Cross Clermont Road to the benches on Parkwood Lake. When this phase of Parkwood was built, a dam at the Sedwick Road end impounded Tributary C for Parkwood Homeowners Association resident use for rowboats, canoes, and kayaks, and for fishing. For many years a legendary large catfish lived in the bottom of the lake, occasionally showing itself when people were throwing bait in the water. The lake today attracts ducks, geese, herons, osprey, and even an occasional bald eagle.
Continue on Clermont Road, turning right on Pelham Road. Across from 5810 Pelham Road is a small park by the dam on Parkwood Lake. The dam has a spillway at the far end that can flood a retention pond in the woods at the near end; it also has an overflow pipe in the dam itself. This delays the release of stormwater after major rainstorms into the main stem of Northeast Creek. South of the 7-foot metal stormwater pipe under Sedwick Road is another wooded stream buffer on Parkwood Homeowner Association common land.
Behind 5739 Grandale Road is the historic package sewage plant that treated sewage from the southern part of Parkwood before City of Durham sewer service was installed in 1990. The provision of water wells and sewage package plant was a key part of the 1960s and 1970s housing and environmental protection policy, and Parkwood was one of the early adopters in this area.
Continue on Pelham Road; turn right at Sedwick Road; turn left at the four-way stop sign at Grandale Road. Turn left on Kandes Court and go to the cul-de-sac between 12 Kandes Court and 14 Kandes Court. A narrow strip of Christine Park Homeowners Association land here is access back to the bottomlands of Tributary C, an area of often flooded wetlands.
Return to Grandale Road and turn left. The land along this section of road once belonged to the Vickers family. There is a Vickers family cemetery of unknown ownership at 5905 Grandale Road, a quarter acre on the uplands of the Tributary C flood plain.
Continue on Grandale Road and stop past the bridge over the main stem of Northeast Creek. Walk across the bridge to the north side of Northeast Creek. The grassy wetlands to the right in the easement of the high-voltage power line are where Tributary C drains into the main stem of Northeast Creek.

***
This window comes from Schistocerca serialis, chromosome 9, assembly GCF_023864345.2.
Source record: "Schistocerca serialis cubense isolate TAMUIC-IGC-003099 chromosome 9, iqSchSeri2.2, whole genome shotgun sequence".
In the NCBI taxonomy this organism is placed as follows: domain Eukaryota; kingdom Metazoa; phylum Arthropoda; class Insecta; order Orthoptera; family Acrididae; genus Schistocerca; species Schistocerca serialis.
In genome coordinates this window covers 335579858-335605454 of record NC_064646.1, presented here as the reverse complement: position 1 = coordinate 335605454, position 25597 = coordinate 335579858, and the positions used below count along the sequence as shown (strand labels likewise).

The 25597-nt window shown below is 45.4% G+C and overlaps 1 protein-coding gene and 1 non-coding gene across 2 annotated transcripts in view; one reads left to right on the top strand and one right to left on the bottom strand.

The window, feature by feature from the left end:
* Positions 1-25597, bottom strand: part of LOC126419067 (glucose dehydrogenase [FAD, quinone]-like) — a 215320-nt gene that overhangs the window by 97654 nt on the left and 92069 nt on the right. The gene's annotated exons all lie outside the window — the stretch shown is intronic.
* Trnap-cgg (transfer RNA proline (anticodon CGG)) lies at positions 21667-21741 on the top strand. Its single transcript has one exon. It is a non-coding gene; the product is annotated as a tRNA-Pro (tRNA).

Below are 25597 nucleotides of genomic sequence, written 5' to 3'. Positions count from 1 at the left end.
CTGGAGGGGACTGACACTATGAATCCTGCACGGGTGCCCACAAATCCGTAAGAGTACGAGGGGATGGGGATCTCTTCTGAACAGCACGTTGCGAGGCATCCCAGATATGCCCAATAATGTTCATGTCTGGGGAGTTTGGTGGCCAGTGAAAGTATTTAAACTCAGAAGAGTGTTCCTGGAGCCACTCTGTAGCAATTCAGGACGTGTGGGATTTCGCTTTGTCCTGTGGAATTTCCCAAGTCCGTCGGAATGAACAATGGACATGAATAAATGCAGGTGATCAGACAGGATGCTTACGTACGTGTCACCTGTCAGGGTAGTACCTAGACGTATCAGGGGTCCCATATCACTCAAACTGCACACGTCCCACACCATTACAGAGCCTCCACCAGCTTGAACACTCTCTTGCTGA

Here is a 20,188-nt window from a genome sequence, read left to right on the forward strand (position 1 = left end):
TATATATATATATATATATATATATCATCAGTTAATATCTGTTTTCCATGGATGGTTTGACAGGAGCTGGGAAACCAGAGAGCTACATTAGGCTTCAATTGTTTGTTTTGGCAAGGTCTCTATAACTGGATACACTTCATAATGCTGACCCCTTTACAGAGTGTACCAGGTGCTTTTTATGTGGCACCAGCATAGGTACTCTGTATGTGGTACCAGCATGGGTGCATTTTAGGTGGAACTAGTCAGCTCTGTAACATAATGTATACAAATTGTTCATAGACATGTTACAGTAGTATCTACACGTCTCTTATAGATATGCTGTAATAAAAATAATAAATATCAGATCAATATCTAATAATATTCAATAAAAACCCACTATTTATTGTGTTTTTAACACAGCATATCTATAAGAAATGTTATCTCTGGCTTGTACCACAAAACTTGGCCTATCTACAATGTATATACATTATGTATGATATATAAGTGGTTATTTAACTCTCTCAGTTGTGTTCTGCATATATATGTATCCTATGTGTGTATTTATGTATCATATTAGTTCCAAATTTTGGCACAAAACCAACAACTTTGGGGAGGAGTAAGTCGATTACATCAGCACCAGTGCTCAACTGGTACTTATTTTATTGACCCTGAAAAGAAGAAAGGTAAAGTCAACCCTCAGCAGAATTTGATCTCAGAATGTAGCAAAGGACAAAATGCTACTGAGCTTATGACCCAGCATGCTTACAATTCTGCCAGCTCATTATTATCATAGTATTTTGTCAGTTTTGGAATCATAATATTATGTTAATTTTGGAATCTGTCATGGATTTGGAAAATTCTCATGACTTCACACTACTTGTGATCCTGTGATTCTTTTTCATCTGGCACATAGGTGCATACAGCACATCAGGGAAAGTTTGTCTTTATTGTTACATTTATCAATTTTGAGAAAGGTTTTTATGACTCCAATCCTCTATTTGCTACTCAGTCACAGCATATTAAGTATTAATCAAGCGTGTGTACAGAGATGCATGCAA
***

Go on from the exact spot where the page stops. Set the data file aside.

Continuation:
Look to the tree line at the north (left) edge of the power line easement; periodically there are snags this side of the tree line in flooded forest. The trees die and birds use them for nesting until they rot, collapse and new trees grow to replace them. At other times the gap in the treeline that is the Tributary C flood plain is filled with cattail marshes, grassy periodic wetlands, patches of open water, or a mixture of these.
From the bridge, look upstream (east) with the USGS gage station on the same side and to your right. This gage station transmits data about stream flow rate and stream height to a web page identified as being at Genlee NC. Genlee is the name of the railroad station off NC 55 that was near where the Triangle Brick Company showroom now is. Prior to 1941, Genlee station was known as Togo station, named for Marshal-Admiral Togo Heihachiro, the naval victor of the Russo-Japanese War of 1906, the year in which the stationed opened. The name was changed to Genlee (“General Lee”) and the next station north named after Oyama Iyao (“Oyama”) was changed to honor Duke President William Preston Few; the names changed as a result of anti-Japanese sentiment after Pearl Harbor. The USGS stream gage preserves the place name Genlee.
Walk into the woods between the orange-striped trees (Army Corps of Engineers line and corner markers) and the bridge. The flood plain here is below a 40-foot creek bluff from millions of years of erosion of the Triassic Basin soils. In these woods you can see the meanders and oxbow pools that are the result of changing braids of waterways in the flood plain. In addition, you can see smaller vernal pools that are seasonal refuge for amphibian young from fish predators. Notice the large beech trees in the bottomlands.
Cross Grandale road to the west side and find the bottomlands to the creek side of the orange-striped Army Corps of Engineers boundary marker. Note that this land is North Carolina Wildlife Commission Gameland and might be used by hunters during hunting season.
In the bottomlands with the creek on your right and a bluff on your left, look at the ground during spring for spring beauties and trout lilies. Walk dodging the greenbrier (Smilax) and vernal pools to the higher ground along the edge of the creek. Following the creek downstream you will come to a paw-paw patch right on the creek. Return to the road and continue north on Grandale Road recrossing the bridge.
Turn right on Sedwick Road; turn left on Revere Road; turn right on Brentwood Road. Turn right on Bradley Circle and pause in front of 111 Bradley Circle. This house is on the ridge that separates the Tributary C catchment from the stream catchments that flow directly into the wetlands between Euclid Road and NC 55. Toward Revere Road is the Tributary C catchment, which flows through a stormwater pipe under Spears Lane along a branch to the south side of the Spiritual Fellowship of Bahais of the City of Durham, under Revere Road to the parking lot of the Jamaat Ibad ar-Rahman mosque and through that stormwater system to empty into the Tributary C through a single concrete pipe on Parkwood Village Association property.
Also emptying through this single pipe is the other runoff from the historic Parkwood Center tract, a one-third acre square set aside for a water tank and still owned by Oliver Alphin, one of the early developers of Parkwood. That suggests that the water tank was never built. Some longtime Parkwood residents might clarify this point.
That runoff also drains the Parkwood UMC property and the Parkwood Condos through that single stormwater pipe.
That is where the water in Tributary C goes.